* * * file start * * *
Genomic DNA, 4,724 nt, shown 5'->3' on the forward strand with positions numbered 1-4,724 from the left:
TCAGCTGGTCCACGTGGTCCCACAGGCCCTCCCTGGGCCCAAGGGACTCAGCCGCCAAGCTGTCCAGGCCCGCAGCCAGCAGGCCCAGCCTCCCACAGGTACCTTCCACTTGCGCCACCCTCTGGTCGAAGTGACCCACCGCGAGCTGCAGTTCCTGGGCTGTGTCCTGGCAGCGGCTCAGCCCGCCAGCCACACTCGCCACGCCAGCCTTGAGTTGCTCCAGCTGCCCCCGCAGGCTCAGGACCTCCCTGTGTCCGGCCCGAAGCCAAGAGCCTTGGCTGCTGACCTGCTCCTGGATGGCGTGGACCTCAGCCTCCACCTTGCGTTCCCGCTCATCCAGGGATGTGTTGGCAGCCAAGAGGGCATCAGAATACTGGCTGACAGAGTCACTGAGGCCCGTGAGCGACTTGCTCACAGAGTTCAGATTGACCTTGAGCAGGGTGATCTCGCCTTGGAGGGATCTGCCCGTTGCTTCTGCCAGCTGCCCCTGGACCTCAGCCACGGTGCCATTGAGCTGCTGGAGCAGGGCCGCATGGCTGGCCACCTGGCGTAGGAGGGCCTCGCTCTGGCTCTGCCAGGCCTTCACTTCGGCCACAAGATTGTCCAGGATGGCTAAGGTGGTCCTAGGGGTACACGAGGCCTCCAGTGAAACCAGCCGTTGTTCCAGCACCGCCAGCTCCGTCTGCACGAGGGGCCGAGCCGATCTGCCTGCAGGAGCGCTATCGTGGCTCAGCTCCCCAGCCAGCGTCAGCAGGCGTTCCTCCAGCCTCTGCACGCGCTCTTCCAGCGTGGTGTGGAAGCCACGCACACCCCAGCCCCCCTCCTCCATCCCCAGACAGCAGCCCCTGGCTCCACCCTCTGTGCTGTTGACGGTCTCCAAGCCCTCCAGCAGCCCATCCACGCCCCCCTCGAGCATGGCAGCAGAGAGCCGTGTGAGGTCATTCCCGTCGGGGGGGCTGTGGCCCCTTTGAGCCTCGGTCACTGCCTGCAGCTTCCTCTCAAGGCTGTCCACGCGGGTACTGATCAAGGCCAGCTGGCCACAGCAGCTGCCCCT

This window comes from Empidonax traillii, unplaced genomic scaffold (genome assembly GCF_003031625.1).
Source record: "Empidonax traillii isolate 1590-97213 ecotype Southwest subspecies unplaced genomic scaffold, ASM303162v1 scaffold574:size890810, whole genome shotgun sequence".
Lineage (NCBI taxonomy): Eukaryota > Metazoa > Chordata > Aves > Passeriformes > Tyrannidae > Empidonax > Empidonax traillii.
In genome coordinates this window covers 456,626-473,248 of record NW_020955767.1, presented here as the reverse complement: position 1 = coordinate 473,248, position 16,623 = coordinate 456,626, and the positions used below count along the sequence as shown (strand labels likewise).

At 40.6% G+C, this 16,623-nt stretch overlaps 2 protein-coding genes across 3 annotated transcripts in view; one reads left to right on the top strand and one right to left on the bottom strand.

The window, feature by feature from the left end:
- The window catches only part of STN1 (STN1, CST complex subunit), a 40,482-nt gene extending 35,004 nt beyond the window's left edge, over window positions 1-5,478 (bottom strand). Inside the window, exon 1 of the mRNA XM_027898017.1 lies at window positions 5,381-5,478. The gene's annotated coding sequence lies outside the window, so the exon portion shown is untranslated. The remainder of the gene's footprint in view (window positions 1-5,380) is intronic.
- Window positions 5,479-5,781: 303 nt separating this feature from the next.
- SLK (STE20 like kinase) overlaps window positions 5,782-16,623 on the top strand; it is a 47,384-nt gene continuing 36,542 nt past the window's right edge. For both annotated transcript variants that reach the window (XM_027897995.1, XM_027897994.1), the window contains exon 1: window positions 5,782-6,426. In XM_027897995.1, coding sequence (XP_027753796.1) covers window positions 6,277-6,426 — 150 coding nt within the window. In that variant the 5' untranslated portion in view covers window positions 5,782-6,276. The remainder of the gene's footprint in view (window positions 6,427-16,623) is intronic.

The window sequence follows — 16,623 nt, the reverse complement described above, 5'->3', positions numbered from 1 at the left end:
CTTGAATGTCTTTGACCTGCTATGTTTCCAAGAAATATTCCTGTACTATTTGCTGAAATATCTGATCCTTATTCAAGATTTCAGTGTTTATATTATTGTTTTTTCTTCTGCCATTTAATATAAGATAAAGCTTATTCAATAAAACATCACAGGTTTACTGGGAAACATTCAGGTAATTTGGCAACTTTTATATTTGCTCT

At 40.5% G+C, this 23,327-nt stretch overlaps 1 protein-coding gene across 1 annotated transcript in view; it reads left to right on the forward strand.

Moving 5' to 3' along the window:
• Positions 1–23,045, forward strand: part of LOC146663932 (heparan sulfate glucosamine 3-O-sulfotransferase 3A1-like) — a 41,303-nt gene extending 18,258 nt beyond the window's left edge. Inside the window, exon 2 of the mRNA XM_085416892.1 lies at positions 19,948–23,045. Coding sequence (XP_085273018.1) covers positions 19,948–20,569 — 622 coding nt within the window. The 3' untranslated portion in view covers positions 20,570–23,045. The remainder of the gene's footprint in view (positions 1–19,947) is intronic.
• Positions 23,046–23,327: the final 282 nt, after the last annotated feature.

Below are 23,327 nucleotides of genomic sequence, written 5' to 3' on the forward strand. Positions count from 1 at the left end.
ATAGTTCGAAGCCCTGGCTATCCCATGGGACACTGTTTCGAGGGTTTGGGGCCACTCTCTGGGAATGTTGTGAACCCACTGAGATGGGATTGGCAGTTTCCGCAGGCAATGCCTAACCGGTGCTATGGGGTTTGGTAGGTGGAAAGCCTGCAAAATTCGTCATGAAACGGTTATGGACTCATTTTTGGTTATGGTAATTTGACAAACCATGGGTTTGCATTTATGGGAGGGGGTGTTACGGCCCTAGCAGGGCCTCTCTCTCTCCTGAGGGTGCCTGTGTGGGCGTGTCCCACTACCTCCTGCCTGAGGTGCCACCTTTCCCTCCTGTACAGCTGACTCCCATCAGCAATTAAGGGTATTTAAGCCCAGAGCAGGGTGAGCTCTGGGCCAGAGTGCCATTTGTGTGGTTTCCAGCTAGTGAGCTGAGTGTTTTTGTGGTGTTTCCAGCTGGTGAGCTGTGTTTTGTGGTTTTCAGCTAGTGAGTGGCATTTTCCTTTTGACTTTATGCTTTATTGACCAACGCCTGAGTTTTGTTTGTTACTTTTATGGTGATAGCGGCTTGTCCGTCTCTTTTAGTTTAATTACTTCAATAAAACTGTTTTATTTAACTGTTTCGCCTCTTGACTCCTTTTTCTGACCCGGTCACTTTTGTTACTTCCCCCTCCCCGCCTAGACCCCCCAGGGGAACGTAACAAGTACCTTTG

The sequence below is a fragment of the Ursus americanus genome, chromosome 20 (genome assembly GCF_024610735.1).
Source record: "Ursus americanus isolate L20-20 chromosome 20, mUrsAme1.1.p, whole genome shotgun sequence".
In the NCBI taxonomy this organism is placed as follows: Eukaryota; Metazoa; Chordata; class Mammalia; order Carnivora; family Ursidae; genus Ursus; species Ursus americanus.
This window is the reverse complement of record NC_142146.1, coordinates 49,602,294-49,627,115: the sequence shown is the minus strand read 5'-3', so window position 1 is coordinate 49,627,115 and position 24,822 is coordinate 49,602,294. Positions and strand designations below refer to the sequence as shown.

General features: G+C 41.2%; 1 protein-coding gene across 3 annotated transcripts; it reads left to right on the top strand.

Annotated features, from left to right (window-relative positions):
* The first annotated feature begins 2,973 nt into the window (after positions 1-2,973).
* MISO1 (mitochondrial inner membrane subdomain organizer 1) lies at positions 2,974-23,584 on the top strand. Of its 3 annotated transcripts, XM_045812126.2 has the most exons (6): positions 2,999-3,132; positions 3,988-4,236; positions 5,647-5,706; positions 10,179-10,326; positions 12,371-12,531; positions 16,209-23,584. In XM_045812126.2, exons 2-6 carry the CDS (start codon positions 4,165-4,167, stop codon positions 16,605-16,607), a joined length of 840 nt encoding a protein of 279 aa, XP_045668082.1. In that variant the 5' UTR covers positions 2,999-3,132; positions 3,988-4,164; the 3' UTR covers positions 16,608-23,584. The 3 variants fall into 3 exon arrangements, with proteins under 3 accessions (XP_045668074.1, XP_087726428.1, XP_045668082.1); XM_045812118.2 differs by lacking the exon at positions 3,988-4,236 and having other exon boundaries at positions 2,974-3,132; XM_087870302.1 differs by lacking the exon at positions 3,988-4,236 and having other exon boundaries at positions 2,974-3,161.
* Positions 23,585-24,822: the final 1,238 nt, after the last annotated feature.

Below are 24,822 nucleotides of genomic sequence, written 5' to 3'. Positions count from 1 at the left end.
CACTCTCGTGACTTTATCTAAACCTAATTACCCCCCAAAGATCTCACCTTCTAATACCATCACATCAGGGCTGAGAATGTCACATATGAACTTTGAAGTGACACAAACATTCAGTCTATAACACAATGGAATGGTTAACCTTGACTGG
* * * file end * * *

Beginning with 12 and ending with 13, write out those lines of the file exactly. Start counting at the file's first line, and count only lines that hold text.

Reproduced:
The window sequence follows — 16,623 nt, the reverse complement described above, 5'->3', positions numbered from 1 at the left end:
CTTGAATGTCTTTGACCTGCTATGTTTCCAAGAAATATTCCTGTACTATTTGCTGAAATATCTGATCCTTATTCAAGATTTCAGTGTTTATATTATTGTTTTTTCTTCTGCCATTTAATATAAGATAAAGCTTATTCAATAAAACATCACAGGTTTACTGGGAAACATTCAGGTAATTTGGCAACTTTTATATTTGCTCT